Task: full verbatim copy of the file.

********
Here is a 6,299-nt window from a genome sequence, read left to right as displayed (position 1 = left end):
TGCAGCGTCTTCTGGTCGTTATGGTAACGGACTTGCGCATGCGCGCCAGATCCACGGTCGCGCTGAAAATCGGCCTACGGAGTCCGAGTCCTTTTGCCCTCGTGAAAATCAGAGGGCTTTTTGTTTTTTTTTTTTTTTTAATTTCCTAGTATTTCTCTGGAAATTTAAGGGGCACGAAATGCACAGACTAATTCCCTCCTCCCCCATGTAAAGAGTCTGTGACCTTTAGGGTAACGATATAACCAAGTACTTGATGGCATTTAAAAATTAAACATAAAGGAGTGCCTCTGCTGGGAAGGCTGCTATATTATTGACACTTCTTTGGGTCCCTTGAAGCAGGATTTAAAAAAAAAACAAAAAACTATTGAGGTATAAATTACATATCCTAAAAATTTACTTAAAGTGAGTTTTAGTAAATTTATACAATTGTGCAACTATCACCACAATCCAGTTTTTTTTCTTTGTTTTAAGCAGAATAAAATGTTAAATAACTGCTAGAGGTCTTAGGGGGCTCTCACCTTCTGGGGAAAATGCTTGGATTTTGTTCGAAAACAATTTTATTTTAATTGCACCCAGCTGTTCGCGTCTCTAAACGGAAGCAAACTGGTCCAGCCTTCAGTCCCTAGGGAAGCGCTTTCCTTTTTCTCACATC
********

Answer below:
Here is a 6,299-nt window from a genome sequence, read left to right as displayed (position 1 = left end):
TGCAGCGTCTTCTGGTCGTTATGGTAACGGACTTGCGCATGCGCGCCAGATCCACGGTCGCGCTGAAAATCGGCCTACGGAGTCCGAGTCCTTTTGCCCTCGTGAAAATCAGAGGGCTTTTTGTTTTTTTTTTTTTTTTAATTTCCTAGTATTTCTCTGGAAATTTAAGGGGCACGAAATGCACAGACTAATTCCCTCCTCCCCCATGTAAAGAGTCTGTGACCTTTAGGGTAACGATATAACCAAGTACTTGATGGCATTTAAAAATTAAACATAAAGGAGTGCCTCTGCTGGGAAGGCTGCTATATTATTGACACTTCTTTGGGTCCCTTGAAGCAGGATTTAAAAAAAAAACAAAAAACTATTGAGGTATAAATTACATATCCTAAAAATTTACTTAAAGTGAGTTTTAGTAAATTTATACAATTGTGCAACTATCACCACAATCCAGTTTTTTTTCTTTGTTTTAAGCAGAATAAAATGTTAAATAACTGCTAGAGGTCTTAGGGGGCTCTCACCTTCTGGGGAAAATGCTTGGATTTTGTTCGAAAACAATTTTATTTTAATTGCACCCAGCTGTTCGCGTCTCTAAACGGAAGCAAACTGGTCCAGCCTTCAGTCCCTAGGGAAGCGCTTTCCTTTTTCTCACATC